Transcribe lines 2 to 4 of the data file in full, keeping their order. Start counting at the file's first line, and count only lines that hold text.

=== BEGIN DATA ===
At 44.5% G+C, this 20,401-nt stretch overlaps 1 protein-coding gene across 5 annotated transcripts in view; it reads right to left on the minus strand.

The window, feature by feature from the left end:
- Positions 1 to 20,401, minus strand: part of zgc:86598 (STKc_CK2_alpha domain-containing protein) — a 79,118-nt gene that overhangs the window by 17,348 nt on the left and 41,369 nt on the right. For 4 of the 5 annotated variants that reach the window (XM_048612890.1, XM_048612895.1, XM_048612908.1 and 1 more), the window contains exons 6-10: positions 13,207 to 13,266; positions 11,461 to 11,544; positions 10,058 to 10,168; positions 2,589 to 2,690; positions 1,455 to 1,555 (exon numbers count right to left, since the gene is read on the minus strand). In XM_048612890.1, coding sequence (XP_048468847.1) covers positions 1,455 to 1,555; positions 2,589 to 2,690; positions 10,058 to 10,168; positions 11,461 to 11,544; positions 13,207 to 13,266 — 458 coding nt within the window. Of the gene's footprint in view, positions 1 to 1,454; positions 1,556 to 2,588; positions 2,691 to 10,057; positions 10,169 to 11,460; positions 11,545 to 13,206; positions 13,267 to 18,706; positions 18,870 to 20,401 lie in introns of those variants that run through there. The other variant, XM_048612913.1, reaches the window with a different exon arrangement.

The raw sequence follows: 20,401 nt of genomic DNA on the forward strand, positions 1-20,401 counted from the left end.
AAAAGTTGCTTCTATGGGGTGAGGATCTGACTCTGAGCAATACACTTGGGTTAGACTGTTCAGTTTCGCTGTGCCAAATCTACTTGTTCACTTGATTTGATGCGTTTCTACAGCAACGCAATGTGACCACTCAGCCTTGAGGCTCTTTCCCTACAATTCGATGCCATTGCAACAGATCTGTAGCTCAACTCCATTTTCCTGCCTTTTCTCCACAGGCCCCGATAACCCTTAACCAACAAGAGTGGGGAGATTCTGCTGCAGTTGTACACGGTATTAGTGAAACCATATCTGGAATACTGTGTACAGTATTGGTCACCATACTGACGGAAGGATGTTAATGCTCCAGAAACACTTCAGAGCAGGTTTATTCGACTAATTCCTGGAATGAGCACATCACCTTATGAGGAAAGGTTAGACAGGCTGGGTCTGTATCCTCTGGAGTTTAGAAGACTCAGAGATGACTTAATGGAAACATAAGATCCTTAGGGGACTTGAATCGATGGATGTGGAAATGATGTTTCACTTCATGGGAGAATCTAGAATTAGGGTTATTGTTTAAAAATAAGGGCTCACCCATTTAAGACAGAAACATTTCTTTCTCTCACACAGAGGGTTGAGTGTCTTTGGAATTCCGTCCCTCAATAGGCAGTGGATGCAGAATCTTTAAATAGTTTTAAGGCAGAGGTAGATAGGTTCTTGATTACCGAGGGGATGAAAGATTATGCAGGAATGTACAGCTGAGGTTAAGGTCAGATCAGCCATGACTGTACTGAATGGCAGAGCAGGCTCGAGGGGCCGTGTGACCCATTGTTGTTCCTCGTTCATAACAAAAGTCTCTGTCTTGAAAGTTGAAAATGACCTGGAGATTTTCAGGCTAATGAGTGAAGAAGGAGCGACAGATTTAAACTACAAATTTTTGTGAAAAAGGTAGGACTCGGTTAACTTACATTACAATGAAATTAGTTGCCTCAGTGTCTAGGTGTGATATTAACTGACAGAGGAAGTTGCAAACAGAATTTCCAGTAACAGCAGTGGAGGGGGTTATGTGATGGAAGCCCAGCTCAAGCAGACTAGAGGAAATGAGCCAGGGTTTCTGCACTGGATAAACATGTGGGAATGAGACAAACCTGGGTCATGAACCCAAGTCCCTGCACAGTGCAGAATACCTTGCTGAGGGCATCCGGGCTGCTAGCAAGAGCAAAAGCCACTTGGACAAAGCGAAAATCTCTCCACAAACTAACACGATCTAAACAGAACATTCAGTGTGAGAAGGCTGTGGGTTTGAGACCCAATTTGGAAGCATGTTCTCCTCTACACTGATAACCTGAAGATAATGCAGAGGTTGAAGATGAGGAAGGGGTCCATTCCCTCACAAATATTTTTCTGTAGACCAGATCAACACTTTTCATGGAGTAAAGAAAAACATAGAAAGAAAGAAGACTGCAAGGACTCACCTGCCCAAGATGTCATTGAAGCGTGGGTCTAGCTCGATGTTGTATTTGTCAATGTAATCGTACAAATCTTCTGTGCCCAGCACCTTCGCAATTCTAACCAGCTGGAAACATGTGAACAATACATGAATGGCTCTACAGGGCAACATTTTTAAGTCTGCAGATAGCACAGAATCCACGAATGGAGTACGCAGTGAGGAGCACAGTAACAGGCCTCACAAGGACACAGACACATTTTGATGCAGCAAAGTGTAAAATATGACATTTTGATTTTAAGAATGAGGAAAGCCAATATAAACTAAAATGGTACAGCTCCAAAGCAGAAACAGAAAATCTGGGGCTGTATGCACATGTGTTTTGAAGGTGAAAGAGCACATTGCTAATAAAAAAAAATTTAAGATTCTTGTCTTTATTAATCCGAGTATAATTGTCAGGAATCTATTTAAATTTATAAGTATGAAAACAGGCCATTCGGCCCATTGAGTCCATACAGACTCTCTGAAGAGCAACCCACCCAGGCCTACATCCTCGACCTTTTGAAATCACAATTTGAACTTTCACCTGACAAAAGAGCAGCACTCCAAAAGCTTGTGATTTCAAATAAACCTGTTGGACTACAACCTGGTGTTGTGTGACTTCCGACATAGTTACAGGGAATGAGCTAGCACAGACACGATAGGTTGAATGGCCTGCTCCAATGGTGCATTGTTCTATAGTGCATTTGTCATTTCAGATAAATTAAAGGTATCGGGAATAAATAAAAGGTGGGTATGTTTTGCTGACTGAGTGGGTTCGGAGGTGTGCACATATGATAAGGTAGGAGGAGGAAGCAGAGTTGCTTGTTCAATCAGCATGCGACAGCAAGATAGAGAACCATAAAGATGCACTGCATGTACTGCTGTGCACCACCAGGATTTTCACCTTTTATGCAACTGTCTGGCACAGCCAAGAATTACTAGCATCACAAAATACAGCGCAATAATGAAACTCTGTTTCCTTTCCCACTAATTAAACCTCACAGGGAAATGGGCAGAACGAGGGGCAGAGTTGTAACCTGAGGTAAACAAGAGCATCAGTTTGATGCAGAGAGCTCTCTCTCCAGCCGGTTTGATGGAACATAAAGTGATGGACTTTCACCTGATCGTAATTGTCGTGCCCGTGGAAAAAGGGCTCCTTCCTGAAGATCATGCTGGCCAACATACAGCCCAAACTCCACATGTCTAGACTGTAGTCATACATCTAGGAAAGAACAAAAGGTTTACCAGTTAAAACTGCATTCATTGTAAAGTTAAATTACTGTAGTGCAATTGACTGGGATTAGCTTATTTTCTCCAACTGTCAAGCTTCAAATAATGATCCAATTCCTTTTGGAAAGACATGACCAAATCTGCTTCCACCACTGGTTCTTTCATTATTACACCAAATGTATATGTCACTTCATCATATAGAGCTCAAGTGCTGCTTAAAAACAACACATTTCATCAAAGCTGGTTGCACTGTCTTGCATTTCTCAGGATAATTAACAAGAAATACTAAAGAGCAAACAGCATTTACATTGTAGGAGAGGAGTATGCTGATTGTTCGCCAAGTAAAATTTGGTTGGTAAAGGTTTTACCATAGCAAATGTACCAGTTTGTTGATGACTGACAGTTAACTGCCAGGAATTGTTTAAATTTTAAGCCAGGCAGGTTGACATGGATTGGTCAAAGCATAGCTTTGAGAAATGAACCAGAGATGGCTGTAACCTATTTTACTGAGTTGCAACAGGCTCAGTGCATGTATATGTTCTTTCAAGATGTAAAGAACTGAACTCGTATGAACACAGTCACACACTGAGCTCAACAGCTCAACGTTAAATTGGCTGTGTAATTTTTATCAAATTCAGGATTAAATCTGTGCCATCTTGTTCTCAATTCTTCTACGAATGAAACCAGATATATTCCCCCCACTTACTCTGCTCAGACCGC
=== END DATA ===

The window, feature by feature from the left end:
- Positions 1 to 20,401, minus strand: part of zgc:86598 (STKc_CK2_alpha domain-containing protein) — a 79,118-nt gene that overhangs the window by 17,348 nt on the left and 41,369 nt on the right. For 4 of the 5 annotated variants that reach the window (XM_048612890.1, XM_048612895.1, XM_048612908.1 and 1 more), the window contains exons 6-10: positions 13,207 to 13,266; positions 11,461 to 11,544; positions 10,058 to 10,168; positions 2,589 to 2,690; positions 1,455 to 1,555 (exon numbers count right to left, since the gene is read on the minus strand). In XM_048612890.1, coding sequence (XP_048468847.1) covers positions 1,455 to 1,555; positions 2,589 to 2,690; positions 10,058 to 10,168; positions 11,461 to 11,544; positions 13,207 to 13,266 — 458 coding nt within the window. Of the gene's footprint in view, positions 1 to 1,454; positions 1,556 to 2,588; positions 2,691 to 10,057; positions 10,169 to 11,460; positions 11,545 to 13,206; positions 13,267 to 18,706; positions 18,870 to 20,401 lie in introns of those variants that run through there. The other variant, XM_048612913.1, reaches the window with a different exon arrangement.

The raw sequence follows: 20,401 nt of genomic DNA on the forward strand, positions 1-20,401 counted from the left end.